Many people associate the civil rights movement with the 1960s; however, the civil rights movement has a tradition stretching back into the early nineteenth century. The Tuskegee Airmen furthered this movement in the 1940s. These airmen showed courage and fought with honor while serving the United States Air Force during World War II, even though they had to fight for their opportunity. Their character and success challenged the long-held belief that blacks had little to offer the military. Their valor and bravery, along with the achievements of other black soldiers from World War II, led to the desegregation of the armed forces by President Truman in 1948.
Who were these Tuskegee Airmen? They were the first black pilots in United States military history. While running for his third presidential term, Franklin D. Roosevelt promised to allow blacks to become military pilots. The War Department agreed on the condition that they were trained and served in segregated units. The first black flying unit was the 99th Pursuit Squadron, which was activated in March 1941 at Chanute Field, Illinois. It opened without pilots because they did not have any black pilots trained yet.
Training black pilots at the Tuskegee Institute made sense because Tuskegee was already training black civilian pilots. Tuskegee lobbied to get the contract for the training facility because they were a historically black college. This satisfied the condition that the pilots be trained in segregated units. The primary phase of training took place at Moton Field, which is now Tuskegee Airmen National Historic Site. The basic, advanced, and original transition training phases took place at Tuskegee Army Air Field, several miles from Moton Field. The flight instruction was designed to be extra difficult, with the hope the program would fail. Even with these challenges, this program graduated 992 black pilots
Not all Tuskegee Airmen were pilots. The term included the mechanics and ground support. These teams saw action throughout the world. The 99th Fighter Squadron deployed to North Africa, Sicily, and mainland Italy. These pilots showed great character in the face of adversity. The commander of the fighter group they were attached to tried to have them removed from combat. The War Department conducted a study to compare the performance of black and white pilots and found no significant difference. The Tuskegee Airmen went on to distinguish themselves in combat. In missions over Anzio, Italy, the 99th Fighter Squadron shot down more enemy airplanes that the other squadrons in the area.
So why are they called the Red Tails? The Tuskegee Airmen painted the tails of their fighter planes red. After proving themselves while escorting bombers, the bomber pilots began requesting the “red tail angels” to protect their missions. The Tuskegee Airmen flew over fifteen thousand combat sorties and were awarded hundreds of medals and commendations recognizing their courage and skill.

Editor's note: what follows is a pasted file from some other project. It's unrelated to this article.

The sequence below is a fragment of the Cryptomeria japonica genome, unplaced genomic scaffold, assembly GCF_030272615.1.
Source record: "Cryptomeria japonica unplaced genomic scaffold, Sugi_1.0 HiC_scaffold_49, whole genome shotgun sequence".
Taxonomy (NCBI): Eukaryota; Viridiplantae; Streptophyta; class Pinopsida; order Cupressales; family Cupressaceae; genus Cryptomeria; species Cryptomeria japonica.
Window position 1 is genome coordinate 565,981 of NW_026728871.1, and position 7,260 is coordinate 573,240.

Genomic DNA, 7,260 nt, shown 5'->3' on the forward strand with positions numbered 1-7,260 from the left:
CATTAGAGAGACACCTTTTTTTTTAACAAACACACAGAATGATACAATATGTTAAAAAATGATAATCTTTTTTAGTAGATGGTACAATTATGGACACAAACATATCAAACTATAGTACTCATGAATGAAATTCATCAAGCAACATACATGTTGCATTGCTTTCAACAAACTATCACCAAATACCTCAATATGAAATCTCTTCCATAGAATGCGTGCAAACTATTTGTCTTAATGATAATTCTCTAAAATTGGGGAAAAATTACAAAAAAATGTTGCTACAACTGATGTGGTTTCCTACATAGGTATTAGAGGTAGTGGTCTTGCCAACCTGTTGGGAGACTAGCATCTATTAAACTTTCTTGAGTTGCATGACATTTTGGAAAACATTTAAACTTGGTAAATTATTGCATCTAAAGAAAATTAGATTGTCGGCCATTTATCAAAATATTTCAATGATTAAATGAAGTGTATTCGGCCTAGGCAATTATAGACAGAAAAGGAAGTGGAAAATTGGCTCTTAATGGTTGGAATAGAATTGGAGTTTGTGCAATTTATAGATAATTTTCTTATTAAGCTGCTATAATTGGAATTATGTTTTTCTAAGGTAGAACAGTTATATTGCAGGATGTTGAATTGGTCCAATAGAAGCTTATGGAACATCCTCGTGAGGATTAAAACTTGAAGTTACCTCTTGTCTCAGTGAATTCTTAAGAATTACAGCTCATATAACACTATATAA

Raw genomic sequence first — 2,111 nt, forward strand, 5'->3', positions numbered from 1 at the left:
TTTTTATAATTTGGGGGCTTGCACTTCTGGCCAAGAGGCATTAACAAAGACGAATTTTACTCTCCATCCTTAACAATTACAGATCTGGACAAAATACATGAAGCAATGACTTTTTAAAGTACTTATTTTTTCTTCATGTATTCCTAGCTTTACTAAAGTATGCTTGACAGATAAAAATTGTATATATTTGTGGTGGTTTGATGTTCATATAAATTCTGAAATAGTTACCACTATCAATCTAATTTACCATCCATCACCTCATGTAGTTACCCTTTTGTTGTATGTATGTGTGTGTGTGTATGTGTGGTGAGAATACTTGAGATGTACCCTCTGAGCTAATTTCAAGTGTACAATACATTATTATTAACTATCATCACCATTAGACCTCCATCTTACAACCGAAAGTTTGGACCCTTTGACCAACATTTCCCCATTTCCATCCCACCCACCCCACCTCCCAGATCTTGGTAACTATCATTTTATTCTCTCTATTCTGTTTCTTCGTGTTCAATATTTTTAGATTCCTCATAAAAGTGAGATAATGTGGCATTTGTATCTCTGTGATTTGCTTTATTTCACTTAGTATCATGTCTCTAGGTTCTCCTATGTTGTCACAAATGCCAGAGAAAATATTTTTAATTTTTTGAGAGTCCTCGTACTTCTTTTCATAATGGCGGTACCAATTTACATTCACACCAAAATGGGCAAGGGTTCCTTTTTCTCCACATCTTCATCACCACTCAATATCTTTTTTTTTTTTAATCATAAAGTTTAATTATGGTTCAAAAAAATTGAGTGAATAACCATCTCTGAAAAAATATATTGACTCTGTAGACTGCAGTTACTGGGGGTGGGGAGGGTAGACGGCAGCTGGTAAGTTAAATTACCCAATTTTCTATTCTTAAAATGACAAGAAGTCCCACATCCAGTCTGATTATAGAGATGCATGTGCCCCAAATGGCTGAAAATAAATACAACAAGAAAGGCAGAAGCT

Tuskegee Airmen lived by a code of ethics that led them to success. People can incorporate these same ethics into their lives today in order to become the best they can be. The Tuskegee Airmen ethics included aim high, believe in yourself, use your brain, never quit, be ready to go, and expect to win. These men overcame unimaginable discrimination but worked hard to become one of the most decorated fighter squadrons in World War II.
Today the Commemorative Air Force educates Americans about the history and legacy of the Tuskegee Airmen. This mission is done through the restored P51C Mustang and the Rise Above Traveling Exhibit. Educational materials are also available for schools. The Rise Above exhibit is a graphic-covered semitrailer that houses a curved IMAX movie screen and plays the Rise Above movie. The movie outlines the story of the brave young men and support personnel who became known as the Tuskegee Airmen. These educational tools travel throughout the United States sharing this story with as many people as possible. The CAF Red Tail Squadron is a nonprofit organization that depends on the support of the public to continue their mission.
Homestead National Monument of America educates the public on the effects of the Homestead Act of 1862. This law was ahead of its time. As long as a person could become a United State citizen, they were able to file a homestead claim and receive 160 acres of land. It did not matter the color of skin or gender. As we know, the civil rights movement began in the nineteenth century, and the passing of the Homestead Act of 1862 furthered the cause for African American equality in the United States. Just as the Tuskegee Airmen conquered many challenges, homesteaders also overcame unimaginable trials and helped build our nation’s agricultural empire.
The Rise Above Traveling Exhibit can be seen at Homestead National Monument of America from August 28 to September 1, 2014. Schools can reserve a film time during August 28–29 by calling (402) 223-3514. The exhibit is open from 8:30-5:00 from August 30 to September 1. This exhibit is part of the Labor Day Weekend Living History & Arts Extravaganza. There are living history activities and hands-on activities for the whole family. This weekend is made possible through the generous support of the Hevelone Foundation, the Nebraska Arts Council, and Nebraska Cultural Endowment. There are events and programs throughout the year. For more information call (402) 223-3514 or visit www.nps.gov/home.